I feel like the world is stuck in some kind of mash-up of the movies Wall Street and Groundhog Day. It’s an unsavory mix of Gordon Gekko (Michael Douglas’), “Greed is good!” mantra combined with weatherman Phil Connors’ (Bill Murray’s) loop of selfish, hedonistic habit.
In our real life version, we’re seeing entire industries cycling greed and going nowhere fast. Here is the pattern:
1. Find an angle to exploit.
2. Run it into the ground while ignoring the future.
3. At the end, when the check comes due, look for a handout.
Think about it. First we had the whole banking subprime mortgage fiasco. Once the government “modernized” the banking industry, practically everybody could borrow any amount of money they wanted based on the hype-fueled upward spiral of property values – which, of course, was a fantasy and not sustainable. And once the government stepped in to fix the problems it helped create, it became more difficult for qualified borrowers to get timely loans, making sure times stayed tough. This despite the fact that Bank of America and Citigroup received over $100 billion of taxpayer money combined (of the $200 billion banking total). (By the way, how much of that cash did you get? I’ve yet to receive my slice.)
And then we have GM which was loaned $15.4 billion by the US Treasury Department under the Troubled Assets Relief Program (TARP) in 2008 and then received another $30 billion this year. So where did those billions go? They circled down the toilet of debt service, payroll, severance, and other “black hole” expenses, and now they’re gone. Again, it’s a Groundhog Day loop with a centrifugal spiral of greed and habit.
I suppose I side with Texas Congressman Ron Paul who last November wrote, “In bailing out failing companies, they are confiscating money from productive members of the economy and giving it to failing ones. By sustaining companies with obsolete or unsustainable business models, the government prevents their resources from being liquidated and made available to other companies that can put them to better, more productive use.”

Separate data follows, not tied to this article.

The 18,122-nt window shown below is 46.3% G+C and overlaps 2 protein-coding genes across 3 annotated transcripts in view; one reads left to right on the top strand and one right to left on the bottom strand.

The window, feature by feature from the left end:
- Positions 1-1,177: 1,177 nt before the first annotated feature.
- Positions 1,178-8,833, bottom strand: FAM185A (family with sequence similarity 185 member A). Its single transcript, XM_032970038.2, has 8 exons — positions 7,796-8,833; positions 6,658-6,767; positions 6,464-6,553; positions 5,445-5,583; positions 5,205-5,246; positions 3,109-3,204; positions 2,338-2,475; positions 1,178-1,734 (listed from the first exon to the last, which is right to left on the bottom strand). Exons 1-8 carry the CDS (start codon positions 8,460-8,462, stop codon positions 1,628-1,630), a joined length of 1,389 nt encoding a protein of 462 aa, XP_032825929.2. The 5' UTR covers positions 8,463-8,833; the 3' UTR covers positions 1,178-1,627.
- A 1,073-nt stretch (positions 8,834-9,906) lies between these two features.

So where is the IT industry in this cycle? We’re definitely in the “find an angle to exploit” stage and that angle is “Green is good.” And you don’t need to buy into the whole global warming scenario to acknowledge that energy conservation and sustainability are worthy initiatives if for no other reason than that they conserve capital and preserve resources.
It certainly appears that everyone who sells goods, services and information to the IT sector has embraced green. Now don’t get me wrong. I absolutely believe green is good … unless it is being used in a misleading, manipulative or self-serving way.
I recently attended the Network World, “IT Roadmap Conference and Expo” eager to hear what groundbreaking insights were going to be offered by Cisco and Verizon.
These companies sponsored a green IT seminar to discuss power management in the data center and office environments, utility computing, thin clients and virtualization as a green enabler. Unfortunately, what we got was an hour long infomercial on the merits of telecommuting and video conferencing. I felt like I had been suckered with a resort timeshare-type bait-and-switch.